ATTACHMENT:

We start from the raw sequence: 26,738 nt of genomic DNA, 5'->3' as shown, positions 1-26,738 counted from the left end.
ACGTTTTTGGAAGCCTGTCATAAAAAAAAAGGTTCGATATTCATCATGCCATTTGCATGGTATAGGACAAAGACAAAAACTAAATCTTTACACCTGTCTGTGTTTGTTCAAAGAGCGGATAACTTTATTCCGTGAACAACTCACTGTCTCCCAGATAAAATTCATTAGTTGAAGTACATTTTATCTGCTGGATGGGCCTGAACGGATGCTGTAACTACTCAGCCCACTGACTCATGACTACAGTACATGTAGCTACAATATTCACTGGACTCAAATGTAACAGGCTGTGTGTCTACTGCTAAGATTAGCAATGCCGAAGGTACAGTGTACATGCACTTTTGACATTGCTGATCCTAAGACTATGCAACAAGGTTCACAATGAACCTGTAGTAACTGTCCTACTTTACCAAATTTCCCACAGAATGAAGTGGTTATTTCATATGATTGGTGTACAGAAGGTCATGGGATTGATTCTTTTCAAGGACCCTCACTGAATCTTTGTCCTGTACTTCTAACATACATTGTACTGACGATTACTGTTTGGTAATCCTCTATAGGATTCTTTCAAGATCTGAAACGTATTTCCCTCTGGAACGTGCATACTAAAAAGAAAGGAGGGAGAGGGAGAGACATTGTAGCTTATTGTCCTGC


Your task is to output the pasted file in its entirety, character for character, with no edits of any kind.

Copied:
We start from the raw sequence: 26,738 nt of genomic DNA, 5'->3' as shown, positions 1-26,738 counted from the left end.
ACGTTTTTGGAAGCCTGTCATAAAAAAAAAGGTTCGATATTCATCATGCCATTTGCATGGTATAGGACAAAGACAAAAACTAAATCTTTACACCTGTCTGTGTTTGTTCAAAGAGCGGATAACTTTATTCCGTGAACAACTCACTGTCTCCCAGATAAAATTCATTAGTTGAAGTACATTTTATCTGCTGGATGGGCCTGAACGGATGCTGTAACTACTCAGCCCACTGACTCATGACTACAGTACATGTAGCTACAATATTCACTGGACTCAAATGTAACAGGCTGTGTGTCTACTGCTAAGATTAGCAATGCCGAAGGTACAGTGTACATGCACTTTTGACATTGCTGATCCTAAGACTATGCAACAAGGTTCACAATGAACCTGTAGTAACTGTCCTACTTTACCAAATTTCCCACAGAATGAAGTGGTTATTTCATATGATTGGTGTACAGAAGGTCATGGGATTGATTCTTTTCAAGGACCCTCACTGAATCTTTGTCCTGTACTTCTAACATACATTGTACTGACGATTACTGTTTGGTAATCCTCTATAGGATTCTTTCAAGATCTGAAACGTATTTCCCTCTGGAACGTGCATACTAAAAAGAAAGGAGGGAGAGGGAGAGACATTGTAGCTTATTGTCCTGC